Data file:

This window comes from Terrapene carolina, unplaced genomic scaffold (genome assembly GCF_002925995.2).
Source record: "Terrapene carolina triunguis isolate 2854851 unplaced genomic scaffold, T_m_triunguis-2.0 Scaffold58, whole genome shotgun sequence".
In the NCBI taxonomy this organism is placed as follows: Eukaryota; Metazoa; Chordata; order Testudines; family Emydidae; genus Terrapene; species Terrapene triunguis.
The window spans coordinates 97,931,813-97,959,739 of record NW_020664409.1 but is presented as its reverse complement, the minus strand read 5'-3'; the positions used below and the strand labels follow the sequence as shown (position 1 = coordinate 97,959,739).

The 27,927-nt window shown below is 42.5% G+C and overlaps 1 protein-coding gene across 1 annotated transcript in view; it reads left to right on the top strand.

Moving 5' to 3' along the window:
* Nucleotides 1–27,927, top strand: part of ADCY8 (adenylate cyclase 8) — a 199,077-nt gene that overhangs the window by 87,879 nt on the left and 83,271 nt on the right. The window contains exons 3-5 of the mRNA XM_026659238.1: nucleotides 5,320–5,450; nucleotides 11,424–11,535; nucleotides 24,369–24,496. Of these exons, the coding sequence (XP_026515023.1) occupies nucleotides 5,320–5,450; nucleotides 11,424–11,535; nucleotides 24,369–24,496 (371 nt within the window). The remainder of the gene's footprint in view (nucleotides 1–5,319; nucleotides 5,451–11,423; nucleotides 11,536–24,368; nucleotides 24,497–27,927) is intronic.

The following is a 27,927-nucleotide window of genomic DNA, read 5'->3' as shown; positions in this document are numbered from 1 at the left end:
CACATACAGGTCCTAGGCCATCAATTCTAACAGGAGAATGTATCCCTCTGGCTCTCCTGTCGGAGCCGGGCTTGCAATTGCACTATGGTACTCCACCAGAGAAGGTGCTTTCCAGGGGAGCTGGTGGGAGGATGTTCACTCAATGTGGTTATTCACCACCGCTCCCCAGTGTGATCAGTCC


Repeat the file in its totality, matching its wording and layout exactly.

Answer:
This window comes from Terrapene carolina, unplaced genomic scaffold (genome assembly GCF_002925995.2).
Source record: "Terrapene carolina triunguis isolate 2854851 unplaced genomic scaffold, T_m_triunguis-2.0 Scaffold58, whole genome shotgun sequence".
In the NCBI taxonomy this organism is placed as follows: Eukaryota; Metazoa; Chordata; order Testudines; family Emydidae; genus Terrapene; species Terrapene triunguis.
The window spans coordinates 97,931,813-97,959,739 of record NW_020664409.1 but is presented as its reverse complement, the minus strand read 5'-3'; the positions used below and the strand labels follow the sequence as shown (position 1 = coordinate 97,959,739).

The 27,927-nt window shown below is 42.5% G+C and overlaps 1 protein-coding gene across 1 annotated transcript in view; it reads left to right on the top strand.

Moving 5' to 3' along the window:
* Nucleotides 1–27,927, top strand: part of ADCY8 (adenylate cyclase 8) — a 199,077-nt gene that overhangs the window by 87,879 nt on the left and 83,271 nt on the right. The window contains exons 3-5 of the mRNA XM_026659238.1: nucleotides 5,320–5,450; nucleotides 11,424–11,535; nucleotides 24,369–24,496. Of these exons, the coding sequence (XP_026515023.1) occupies nucleotides 5,320–5,450; nucleotides 11,424–11,535; nucleotides 24,369–24,496 (371 nt within the window). The remainder of the gene's footprint in view (nucleotides 1–5,319; nucleotides 5,451–11,423; nucleotides 11,536–24,368; nucleotides 24,497–27,927) is intronic.

The following is a 27,927-nucleotide window of genomic DNA, read 5'->3' as shown; positions in this document are numbered from 1 at the left end:
CACATACAGGTCCTAGGCCATCAATTCTAACAGGAGAATGTATCCCTCTGGCTCTCCTGTCGGAGCCGGGCTTGCAATTGCACTATGGTACTCCACCAGAGAAGGTGCTTTCCAGGGGAGCTGGTGGGAGGATGTTCACTCAATGTGGTTATTCACCACCGCTCCCCAGTGTGATCAGTCC